Chinese artist brings characters from classic novels to life

Chai Peike, 83, has embarked on an ambitious project to paint 480 characters from “Dream of the Red Mansion”, one of the four most famous Chinese classical literary works.

Chai is from Guyuan City, Ningxia Hui Autonomous Region, northwest China, and is proficient in Chinese brush painting. Over the years, he got into the habit of transforming the characters of the novels he read into images.

“When I read books, I should be able to visualize the characters as well as practically see their images. My goal in reading is to absorb the stories and turn them into paintings,” Chai said.

He recently donated a set of paintings depicting 108 characters from “Outlaws of the Marsh,” a series of classic Chinese novels, to an archive in his hometown.

A fan of this epic novel series, Chai developed his own understanding of ancient heroes after years of studying their characteristics.

“Every time I close my eyes after reading the book, the characters play in my mind. It allows me to paint them according to my visualizations and sometimes even improvise them,” he said.

“Wu Song, who kills a tiger with his bare hands, is my favorite hero because of his hatred of evil and the spirit of chivalry,” Chai added. “So I painted him as a perfect man.”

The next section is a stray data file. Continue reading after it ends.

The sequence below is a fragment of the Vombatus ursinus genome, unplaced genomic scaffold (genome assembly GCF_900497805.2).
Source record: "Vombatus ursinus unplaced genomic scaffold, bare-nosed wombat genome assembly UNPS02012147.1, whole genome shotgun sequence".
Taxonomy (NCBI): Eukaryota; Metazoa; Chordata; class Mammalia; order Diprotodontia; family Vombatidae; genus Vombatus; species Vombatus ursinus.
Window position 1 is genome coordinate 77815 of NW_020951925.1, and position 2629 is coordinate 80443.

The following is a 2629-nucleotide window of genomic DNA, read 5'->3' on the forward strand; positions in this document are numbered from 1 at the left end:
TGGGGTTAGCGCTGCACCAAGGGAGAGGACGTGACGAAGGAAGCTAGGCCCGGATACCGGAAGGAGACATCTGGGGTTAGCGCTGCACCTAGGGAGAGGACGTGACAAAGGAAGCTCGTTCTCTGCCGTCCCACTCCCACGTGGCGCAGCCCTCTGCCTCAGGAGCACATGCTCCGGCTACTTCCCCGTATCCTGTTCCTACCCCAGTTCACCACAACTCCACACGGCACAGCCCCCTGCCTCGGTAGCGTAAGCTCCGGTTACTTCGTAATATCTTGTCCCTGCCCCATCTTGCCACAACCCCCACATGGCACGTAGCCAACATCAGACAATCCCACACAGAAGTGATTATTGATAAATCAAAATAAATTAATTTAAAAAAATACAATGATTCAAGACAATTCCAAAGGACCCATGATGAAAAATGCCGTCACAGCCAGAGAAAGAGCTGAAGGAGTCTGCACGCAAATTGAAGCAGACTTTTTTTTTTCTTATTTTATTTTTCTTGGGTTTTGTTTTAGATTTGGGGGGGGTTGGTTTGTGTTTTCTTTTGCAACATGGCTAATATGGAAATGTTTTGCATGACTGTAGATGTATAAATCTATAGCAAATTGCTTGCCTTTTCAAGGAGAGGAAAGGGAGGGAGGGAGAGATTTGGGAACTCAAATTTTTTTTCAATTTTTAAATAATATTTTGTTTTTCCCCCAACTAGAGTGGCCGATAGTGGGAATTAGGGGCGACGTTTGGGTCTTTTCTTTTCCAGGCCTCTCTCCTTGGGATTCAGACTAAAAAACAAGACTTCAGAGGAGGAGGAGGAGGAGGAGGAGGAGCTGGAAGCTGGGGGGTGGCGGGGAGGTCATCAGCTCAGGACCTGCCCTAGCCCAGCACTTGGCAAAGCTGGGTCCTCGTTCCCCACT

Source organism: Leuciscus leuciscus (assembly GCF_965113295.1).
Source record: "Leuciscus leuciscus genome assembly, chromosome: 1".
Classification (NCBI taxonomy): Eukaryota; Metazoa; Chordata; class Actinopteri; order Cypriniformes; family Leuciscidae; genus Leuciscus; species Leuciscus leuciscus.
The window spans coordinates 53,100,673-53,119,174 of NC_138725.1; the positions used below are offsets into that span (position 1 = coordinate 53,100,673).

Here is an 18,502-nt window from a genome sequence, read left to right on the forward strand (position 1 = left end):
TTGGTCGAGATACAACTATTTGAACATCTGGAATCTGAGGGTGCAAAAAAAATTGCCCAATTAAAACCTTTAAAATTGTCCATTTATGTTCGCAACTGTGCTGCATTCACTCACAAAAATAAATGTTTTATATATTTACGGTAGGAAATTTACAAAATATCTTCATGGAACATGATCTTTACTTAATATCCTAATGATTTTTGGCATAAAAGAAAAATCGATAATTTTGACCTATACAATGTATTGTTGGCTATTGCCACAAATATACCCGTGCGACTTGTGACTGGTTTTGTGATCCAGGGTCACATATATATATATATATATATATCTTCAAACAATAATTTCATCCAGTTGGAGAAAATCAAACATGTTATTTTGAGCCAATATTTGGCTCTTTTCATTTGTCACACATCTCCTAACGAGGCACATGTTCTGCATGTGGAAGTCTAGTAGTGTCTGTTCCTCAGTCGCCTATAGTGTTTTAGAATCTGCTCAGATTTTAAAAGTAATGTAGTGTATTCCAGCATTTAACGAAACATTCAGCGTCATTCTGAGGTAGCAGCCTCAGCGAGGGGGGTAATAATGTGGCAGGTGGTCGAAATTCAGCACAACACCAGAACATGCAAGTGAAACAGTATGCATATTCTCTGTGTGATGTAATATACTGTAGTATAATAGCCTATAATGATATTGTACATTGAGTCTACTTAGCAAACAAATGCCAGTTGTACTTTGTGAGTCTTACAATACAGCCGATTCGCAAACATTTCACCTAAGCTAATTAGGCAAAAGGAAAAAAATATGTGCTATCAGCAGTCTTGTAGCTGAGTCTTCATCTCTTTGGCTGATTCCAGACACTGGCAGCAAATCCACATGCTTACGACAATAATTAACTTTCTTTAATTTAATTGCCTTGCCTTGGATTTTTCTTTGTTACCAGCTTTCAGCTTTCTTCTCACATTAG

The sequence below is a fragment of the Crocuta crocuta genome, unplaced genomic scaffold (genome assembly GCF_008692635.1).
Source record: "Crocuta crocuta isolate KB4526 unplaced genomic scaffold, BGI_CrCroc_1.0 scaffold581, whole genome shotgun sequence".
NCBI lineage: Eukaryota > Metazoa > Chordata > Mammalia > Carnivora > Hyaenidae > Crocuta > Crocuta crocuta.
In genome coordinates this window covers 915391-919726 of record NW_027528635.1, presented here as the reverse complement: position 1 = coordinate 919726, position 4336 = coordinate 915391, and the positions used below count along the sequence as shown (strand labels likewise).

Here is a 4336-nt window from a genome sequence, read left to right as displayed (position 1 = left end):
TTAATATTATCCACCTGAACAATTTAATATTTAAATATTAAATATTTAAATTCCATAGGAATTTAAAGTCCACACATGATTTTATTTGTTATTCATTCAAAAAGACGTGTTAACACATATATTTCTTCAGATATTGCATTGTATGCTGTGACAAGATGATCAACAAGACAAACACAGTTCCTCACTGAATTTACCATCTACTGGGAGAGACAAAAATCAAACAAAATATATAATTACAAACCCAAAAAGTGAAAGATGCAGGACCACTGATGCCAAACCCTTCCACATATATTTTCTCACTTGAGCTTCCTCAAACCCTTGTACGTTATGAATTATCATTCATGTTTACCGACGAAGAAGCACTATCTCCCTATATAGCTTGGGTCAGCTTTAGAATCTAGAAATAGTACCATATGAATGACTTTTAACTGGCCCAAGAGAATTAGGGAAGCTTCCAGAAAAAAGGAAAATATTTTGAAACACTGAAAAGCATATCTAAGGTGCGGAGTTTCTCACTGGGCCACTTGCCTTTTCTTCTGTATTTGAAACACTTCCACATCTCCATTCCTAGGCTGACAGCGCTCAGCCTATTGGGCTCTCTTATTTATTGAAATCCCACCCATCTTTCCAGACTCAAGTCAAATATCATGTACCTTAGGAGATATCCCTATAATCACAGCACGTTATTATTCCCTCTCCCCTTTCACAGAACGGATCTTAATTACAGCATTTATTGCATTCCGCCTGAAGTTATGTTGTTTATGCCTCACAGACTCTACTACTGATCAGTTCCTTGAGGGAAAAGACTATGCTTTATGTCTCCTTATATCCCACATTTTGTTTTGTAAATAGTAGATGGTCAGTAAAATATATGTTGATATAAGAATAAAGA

According to the novel, Wu Song had an arm severed by a bandit and was eventually disabled, but Chai kept both of his arms intact. Wu Song’s facial expression was also based on Chai’s own interpretation.

Chai’s hometown of Guyuan is the birthplace of a local literary culture called “Xihaigu Literature”. Xihaigu, a region long deemed “uninhabitable”, has bid farewell to poverty in recent years.

“Guyuan is not only the center of the Xihaigu region but also the source of its literature,” said Wang Lun, dean of Guyuan archives.

“The fighting spirit of the heroes of ‘Outlaws of the Marsh’ inspired us to fight poverty and improve our lives, which is in line with the local culture,” Wang said.

Irene B. Bowles